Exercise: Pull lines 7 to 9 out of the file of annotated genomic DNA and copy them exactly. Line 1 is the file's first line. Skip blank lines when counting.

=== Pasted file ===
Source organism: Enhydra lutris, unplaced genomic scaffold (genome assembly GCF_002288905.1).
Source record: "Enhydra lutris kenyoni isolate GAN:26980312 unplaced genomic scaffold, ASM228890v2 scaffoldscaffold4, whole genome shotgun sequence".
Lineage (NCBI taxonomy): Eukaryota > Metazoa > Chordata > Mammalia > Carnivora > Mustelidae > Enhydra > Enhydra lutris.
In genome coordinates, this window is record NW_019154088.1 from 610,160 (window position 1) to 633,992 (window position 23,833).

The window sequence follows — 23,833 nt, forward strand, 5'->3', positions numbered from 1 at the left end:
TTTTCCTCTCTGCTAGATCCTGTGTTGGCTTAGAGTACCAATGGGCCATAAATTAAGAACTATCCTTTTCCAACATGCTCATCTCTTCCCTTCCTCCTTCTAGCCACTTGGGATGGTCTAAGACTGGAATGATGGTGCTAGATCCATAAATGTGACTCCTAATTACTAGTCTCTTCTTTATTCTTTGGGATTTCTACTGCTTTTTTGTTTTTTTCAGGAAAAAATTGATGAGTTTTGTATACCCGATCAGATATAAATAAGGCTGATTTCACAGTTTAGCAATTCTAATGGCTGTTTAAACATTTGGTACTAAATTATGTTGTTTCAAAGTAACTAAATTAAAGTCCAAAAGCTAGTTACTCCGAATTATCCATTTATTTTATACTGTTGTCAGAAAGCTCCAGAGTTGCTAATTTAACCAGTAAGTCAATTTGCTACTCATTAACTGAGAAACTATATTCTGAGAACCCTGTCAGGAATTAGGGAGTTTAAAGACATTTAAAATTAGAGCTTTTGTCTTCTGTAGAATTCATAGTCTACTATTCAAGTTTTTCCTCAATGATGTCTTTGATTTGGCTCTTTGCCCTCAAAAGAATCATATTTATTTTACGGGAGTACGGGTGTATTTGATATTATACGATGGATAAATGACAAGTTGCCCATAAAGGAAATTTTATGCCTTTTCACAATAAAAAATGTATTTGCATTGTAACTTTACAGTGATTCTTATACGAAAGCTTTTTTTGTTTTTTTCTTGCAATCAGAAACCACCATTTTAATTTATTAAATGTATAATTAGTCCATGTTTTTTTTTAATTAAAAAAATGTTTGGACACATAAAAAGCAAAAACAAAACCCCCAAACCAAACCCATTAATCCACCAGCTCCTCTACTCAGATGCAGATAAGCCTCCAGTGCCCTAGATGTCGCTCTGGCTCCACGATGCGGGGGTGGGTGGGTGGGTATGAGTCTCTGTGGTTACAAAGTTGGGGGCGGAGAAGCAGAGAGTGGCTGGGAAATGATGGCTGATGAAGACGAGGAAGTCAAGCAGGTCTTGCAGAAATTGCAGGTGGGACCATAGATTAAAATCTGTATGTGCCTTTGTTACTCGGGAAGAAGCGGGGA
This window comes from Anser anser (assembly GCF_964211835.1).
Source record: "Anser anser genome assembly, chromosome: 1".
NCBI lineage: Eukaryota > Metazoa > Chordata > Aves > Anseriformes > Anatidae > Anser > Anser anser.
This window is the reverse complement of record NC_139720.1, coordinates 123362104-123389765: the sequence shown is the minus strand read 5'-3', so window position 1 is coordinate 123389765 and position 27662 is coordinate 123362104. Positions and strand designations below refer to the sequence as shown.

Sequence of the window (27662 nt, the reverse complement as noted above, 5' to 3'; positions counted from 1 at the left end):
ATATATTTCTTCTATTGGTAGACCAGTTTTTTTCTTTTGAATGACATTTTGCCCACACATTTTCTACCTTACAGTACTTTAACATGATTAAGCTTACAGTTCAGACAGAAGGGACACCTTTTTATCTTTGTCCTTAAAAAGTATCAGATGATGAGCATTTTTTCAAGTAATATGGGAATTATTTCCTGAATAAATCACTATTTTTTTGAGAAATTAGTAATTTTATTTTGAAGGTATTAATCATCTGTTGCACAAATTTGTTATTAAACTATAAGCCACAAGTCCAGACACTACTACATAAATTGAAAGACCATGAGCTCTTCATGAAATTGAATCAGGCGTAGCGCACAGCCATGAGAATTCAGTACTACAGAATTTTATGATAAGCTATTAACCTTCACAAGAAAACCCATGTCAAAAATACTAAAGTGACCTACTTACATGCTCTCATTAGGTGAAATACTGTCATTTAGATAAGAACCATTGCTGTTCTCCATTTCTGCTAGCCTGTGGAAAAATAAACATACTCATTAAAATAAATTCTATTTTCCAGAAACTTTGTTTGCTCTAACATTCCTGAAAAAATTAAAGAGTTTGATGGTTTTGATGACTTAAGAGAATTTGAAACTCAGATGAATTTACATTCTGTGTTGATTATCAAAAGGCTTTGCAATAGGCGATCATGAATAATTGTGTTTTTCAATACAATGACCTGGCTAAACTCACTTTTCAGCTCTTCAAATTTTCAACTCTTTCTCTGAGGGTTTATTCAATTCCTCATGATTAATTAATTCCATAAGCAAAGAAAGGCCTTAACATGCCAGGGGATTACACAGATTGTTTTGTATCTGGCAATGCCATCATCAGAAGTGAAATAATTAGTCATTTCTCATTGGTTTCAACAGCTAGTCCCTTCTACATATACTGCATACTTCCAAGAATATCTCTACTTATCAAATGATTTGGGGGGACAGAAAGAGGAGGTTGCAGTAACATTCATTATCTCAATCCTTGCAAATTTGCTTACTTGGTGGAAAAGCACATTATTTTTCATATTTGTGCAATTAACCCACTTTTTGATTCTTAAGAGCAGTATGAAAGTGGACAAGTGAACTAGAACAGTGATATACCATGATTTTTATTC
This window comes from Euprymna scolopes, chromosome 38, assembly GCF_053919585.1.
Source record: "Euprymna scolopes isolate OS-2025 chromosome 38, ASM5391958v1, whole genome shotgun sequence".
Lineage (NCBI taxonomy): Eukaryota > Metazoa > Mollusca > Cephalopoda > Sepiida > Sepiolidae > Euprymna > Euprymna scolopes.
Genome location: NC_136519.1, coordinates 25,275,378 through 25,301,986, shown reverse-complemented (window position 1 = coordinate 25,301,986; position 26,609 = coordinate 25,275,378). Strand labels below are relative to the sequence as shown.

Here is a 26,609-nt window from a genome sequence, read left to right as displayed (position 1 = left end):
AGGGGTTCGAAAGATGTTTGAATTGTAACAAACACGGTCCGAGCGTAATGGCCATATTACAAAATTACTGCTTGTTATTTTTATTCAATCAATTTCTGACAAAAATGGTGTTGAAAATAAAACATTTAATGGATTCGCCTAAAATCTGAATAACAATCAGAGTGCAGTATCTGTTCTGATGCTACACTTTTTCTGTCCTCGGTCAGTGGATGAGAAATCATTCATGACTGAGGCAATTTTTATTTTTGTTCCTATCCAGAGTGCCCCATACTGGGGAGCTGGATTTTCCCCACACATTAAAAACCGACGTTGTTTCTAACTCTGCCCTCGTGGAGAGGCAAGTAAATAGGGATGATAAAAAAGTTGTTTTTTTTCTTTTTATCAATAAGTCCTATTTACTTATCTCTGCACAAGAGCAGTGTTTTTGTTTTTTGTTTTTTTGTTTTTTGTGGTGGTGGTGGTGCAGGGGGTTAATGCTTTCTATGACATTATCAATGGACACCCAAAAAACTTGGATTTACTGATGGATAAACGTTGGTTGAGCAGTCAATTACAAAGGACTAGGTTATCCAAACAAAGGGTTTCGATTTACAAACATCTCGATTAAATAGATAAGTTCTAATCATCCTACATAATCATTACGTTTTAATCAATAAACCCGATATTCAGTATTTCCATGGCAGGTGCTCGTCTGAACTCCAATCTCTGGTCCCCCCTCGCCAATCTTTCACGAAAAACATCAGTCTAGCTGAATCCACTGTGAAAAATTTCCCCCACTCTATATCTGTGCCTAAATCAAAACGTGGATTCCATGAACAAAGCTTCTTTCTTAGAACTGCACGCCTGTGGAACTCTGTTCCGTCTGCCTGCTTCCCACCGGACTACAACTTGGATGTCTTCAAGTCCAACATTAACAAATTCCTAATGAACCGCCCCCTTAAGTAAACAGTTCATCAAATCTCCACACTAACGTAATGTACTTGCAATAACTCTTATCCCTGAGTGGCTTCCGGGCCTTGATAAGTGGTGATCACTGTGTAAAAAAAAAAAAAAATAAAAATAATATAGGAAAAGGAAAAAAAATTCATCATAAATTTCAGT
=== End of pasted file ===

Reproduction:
This window comes from Anser anser (assembly GCF_964211835.1).
Source record: "Anser anser genome assembly, chromosome: 1".
NCBI lineage: Eukaryota > Metazoa > Chordata > Aves > Anseriformes > Anatidae > Anser > Anser anser.